Rick Warren has offered to hold a presidential candidates' forum this fall at his Saddleback Church in Lake Forest, California. He held a similar event in August 2008 with candidates Barack Obama and John McCain. It made for an interesting evening, in part because the conservative McCain wasn't one to wear religion on his sleeve (if indeed he wears it anywhere) while the liberal Obama was openly trolling for white evangelical votes at the time, even without having much to offer them on abortion or other issues they cared deeply about.
This year's event, presuming the two campaigns agree to terms, could be even more awkward.
Warren's Orange County megachurch looks like the centerpiece of an especially snarky episode of "The Simpsons." The JumboTrons, the pop music, the faux-hip vernacular flowing from the stage (the word "pulpit" hardly does it justice), the sandals-shorts-and-Hawaiian-shirt brigade migrating from the massive Saddleback parking lot onto the church campus.
Culturally and politically, these are not Obama's people, which is why Amy Sullivan at the New Republic sees the invitation as a bit of a trap for the president.
True, Saddlebackers are largely white, conservative and religious. But a televised forum at an evangelical church contains at least as many trap doors for Romney as it does for Obama. Romney is far from eager to wave his religion in front of conservative Christians. Mormonism has dropped beneath personal taxes and Bain Capital LLC among the topics Romney most wants to avoid. But it's still high on the list.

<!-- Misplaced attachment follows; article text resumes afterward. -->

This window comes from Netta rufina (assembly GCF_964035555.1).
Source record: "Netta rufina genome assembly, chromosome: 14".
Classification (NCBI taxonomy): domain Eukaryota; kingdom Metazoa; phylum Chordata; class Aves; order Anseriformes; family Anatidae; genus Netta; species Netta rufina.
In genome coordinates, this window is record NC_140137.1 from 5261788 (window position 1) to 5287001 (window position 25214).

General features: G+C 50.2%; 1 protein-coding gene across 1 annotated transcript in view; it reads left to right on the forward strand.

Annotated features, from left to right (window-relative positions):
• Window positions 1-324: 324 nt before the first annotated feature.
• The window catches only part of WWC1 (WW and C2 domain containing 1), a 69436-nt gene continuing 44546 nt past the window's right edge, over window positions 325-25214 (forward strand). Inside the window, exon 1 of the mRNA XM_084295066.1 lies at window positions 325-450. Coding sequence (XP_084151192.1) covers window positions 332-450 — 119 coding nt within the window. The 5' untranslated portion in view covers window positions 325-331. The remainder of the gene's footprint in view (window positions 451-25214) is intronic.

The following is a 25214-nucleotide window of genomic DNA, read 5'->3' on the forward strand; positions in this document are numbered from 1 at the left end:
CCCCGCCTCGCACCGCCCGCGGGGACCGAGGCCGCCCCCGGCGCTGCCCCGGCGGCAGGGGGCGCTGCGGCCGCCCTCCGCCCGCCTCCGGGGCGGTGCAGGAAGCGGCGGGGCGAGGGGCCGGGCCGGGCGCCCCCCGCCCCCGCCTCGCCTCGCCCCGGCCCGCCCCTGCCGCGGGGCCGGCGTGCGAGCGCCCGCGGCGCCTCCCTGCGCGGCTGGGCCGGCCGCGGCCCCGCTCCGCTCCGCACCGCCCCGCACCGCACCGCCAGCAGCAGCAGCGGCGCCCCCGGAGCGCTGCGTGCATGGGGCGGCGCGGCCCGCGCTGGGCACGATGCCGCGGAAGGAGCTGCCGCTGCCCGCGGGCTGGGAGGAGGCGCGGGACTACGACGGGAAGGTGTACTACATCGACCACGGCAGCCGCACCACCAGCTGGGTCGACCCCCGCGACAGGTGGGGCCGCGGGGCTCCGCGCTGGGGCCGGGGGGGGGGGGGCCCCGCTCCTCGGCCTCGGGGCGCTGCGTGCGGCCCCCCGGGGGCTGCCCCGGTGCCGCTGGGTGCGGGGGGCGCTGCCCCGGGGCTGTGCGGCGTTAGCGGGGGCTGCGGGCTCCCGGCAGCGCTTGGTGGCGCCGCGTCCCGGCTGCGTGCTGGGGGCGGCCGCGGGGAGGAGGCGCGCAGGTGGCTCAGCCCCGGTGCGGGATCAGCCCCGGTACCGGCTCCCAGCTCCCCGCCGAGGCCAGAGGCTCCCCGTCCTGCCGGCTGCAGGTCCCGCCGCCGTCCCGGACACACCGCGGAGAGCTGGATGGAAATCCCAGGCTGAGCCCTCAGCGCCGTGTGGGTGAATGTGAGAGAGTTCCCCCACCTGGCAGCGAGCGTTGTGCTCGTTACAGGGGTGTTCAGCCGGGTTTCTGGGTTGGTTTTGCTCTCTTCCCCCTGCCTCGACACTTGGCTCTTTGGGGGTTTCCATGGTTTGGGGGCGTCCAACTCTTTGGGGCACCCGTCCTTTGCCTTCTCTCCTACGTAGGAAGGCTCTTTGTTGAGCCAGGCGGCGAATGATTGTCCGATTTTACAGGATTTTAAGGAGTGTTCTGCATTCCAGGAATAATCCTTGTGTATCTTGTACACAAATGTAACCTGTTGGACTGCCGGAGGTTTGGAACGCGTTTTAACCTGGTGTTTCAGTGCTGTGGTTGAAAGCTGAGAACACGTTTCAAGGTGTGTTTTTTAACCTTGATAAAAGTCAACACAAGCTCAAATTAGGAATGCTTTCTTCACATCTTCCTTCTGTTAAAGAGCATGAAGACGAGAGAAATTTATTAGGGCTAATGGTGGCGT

Neither candidate may actually want to attend the forum -- but they should. One of the remarkable things about Saddleback, and churches like it, is how it creates its own social safety net -- and an extensive one at that -- providing everything from food donations and job counseling for the unemployed to social events for singles. The church's foreign policy is pretty compassionate, too, entailing significant aid to Africa. In many ways, it's an ideal venue for a discussion of government's role.
When I visited a few years ago, Warren preached of the Bible's command to care for the "strangers" among us, which he identified clearly as immigrants. More recently, Saddleback parishioners have invited Muslims to Christmas dinner and to interfaith picnics. (They'd better hope Michele Bachmann doesn't find out.)
It's doubtful that Saddleback and its spiritual environs hold many votes for Obama; perhaps he has nothing to gain from returning to the church. And Romney may prefer not to face questions about his religious beliefs. But if liberals and conservatives are going to learn to function together anytime soon, Saddleback looks like a far more promising venue than Capitol Hill.
(Francis Wilkinson is a member of the Bloomberg View editorial board. Follow him on Twitter.)
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